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(114,800 net) acres as of December 31, 2007. We concentrate our efforts in areas where we can apply our technical expertise and where we have significant operational control or experience. To leverage our extensive regional knowledge base, we seek to acquire leasehold acreage with significant drilling potential in the Cotton Valley trend that exhibits similar characteristics to our existing properties. We continually strive to rationalize our portfolio of properties by selling marginal properties in an effort to redeploy capital to exploitation, development and exploration projects that offer a potentially higher overall return.

 

   

Focus on Low Operating Costs.    We continually seek ways to minimize lease operating expenses and overhead expenses. We will continue to seek to control costs to the greatest extent possible by controlling our operations. As we continue to develop our Cotton Valley trend properties, our overall operating costs per Mcfe are expected to decrease, due primarily to efficiencies gained as we reach critical mass in each of our primary areas. As an example, a recently installed low pressure gathering system within our Dirgin-Beckville field of East Texas has eliminated the majority of our trucking expenditures associated with salt water disposal in the field, resulting in an almost 50% savings for this expense. Additionally, in March 2007, we sold most of our assets in South Louisiana which had higher operating costs than our Cotton Valley trend properties.

 

   

Maintain an Active Hedging Program.    We actively manage our exposure to commodity price fluctuations by hedging meaningful portions of our expected production through the use of derivatives, typically fixed price swaps and costless collars. The level of our hedging activity and the duration of the instruments employed depend upon our view of market conditions, available hedge prices and our operating strategy. Please read Item 7A. “Quantitative and Qualitative Disclosures About Market Risk.”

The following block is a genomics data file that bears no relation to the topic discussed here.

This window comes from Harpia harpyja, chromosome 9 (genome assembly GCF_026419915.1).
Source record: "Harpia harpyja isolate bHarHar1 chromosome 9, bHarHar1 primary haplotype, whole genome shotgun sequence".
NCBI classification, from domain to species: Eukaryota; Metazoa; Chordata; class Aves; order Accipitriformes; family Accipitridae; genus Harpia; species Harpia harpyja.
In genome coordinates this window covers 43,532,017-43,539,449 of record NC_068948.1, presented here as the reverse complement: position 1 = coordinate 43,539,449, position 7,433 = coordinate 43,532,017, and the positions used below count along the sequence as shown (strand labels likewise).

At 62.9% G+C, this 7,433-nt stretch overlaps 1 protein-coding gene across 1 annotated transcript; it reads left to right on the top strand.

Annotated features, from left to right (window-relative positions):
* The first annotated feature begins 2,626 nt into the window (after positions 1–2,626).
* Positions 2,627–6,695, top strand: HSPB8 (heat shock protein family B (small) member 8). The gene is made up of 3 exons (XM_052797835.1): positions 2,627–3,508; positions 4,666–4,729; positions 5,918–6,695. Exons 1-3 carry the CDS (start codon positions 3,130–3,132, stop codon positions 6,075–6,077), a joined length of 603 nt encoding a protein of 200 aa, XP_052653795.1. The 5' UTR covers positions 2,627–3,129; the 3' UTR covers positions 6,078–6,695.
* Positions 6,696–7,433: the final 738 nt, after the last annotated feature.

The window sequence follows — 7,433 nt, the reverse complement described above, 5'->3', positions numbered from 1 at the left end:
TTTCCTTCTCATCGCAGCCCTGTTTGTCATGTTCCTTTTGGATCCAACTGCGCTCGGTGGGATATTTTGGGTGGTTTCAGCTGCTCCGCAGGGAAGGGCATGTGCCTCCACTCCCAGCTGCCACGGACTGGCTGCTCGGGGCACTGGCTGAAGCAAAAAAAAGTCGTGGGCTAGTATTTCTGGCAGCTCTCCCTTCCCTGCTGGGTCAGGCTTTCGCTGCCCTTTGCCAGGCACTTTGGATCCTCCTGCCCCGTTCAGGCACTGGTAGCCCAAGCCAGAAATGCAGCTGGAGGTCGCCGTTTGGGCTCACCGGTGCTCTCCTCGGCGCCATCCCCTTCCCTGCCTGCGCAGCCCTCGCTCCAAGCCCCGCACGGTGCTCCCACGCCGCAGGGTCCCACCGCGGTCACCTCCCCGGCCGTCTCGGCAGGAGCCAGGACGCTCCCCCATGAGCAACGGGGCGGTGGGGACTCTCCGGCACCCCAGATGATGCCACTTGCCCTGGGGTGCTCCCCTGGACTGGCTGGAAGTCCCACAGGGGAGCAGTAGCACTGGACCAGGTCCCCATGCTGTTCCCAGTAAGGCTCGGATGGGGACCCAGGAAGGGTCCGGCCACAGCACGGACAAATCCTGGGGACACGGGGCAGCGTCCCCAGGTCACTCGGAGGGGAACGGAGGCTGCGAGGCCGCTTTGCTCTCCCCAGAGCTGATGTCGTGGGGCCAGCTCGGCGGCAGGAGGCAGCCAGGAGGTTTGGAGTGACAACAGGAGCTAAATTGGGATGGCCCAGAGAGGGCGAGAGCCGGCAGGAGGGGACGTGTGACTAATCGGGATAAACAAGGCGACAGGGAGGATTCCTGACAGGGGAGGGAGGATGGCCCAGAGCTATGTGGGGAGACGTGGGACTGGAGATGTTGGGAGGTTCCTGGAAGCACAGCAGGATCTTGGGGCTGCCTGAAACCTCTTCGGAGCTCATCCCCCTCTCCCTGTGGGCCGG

Oil and Gas Operations and Properties

 

Cotton Valley Trend

 

Overview.    As of December 31, 2007, almost all of our proved oil and gas reserves were in the Cotton Valley trend of East Texas and Northwest Louisiana. We spent approximately 99%, or $297.4 million, of our 2007 capital expenditures of $300.2 million in the Cotton Valley trend. Of the $300.2 million of capital expenditures for the year, $274.2 million was associated with drilling and completion costs, $15.3 million for facilities and infrastructure and $10.7 million for leasehold acquisition. As of year-end, we have acquired or farmed in leases totaling approximately 181,600 gross (114,800 net) acres and are continually attempting to acquire additional acreage in the area. Company operated acreage comprised 137,800 gross acres (with an average working interest of approximately 85%) and non-operated acreage comprised 43,800 gross acres (with an average working interest of approximately 40%). As of the year end, we have drilled and completed 258 Cotton Valley trend wells with a success rate in excess of 99%. Our current Cotton Valley trend drilling activities are located in six primary leasehold areas in East Texas and Northwest Louisiana as further described below:

 

Dirgin-Beckville.    The Dirgin-Beckville area is located in Rusk and Panola Counties in Texas. As of year end, we had acquired leases totaling approximately 12,300 gross (11,400 net) acres with an average working interest of approximately 99%. As of December 31, 2007, we had successfully drilled and completed 65 Cotton Valley trend wells in the Dirgin-Beckville area.

 

North Minden.    The North Minden area is located in Rusk County, Texas. As of year end, we had acquired leases totaling approximately 31,800 gross (27,200 net) acres with a working interest of approximately 92%. As of December 31, 2007, we had successfully drilled and completed 88 Cotton Valley trend wells and one unsuccessful well in the North Minden area.

 

South Henderson.    The South Henderson area is located in Rusk County, Texas. As of year end, we had acquired leases totaling approximately 13,200 gross (10,500 net) acres with an average working interest of approximately 96%. As of December 31, 2007, we had successfully drilled and completed 21 Cotton Valley trend wells in the South Henderson area.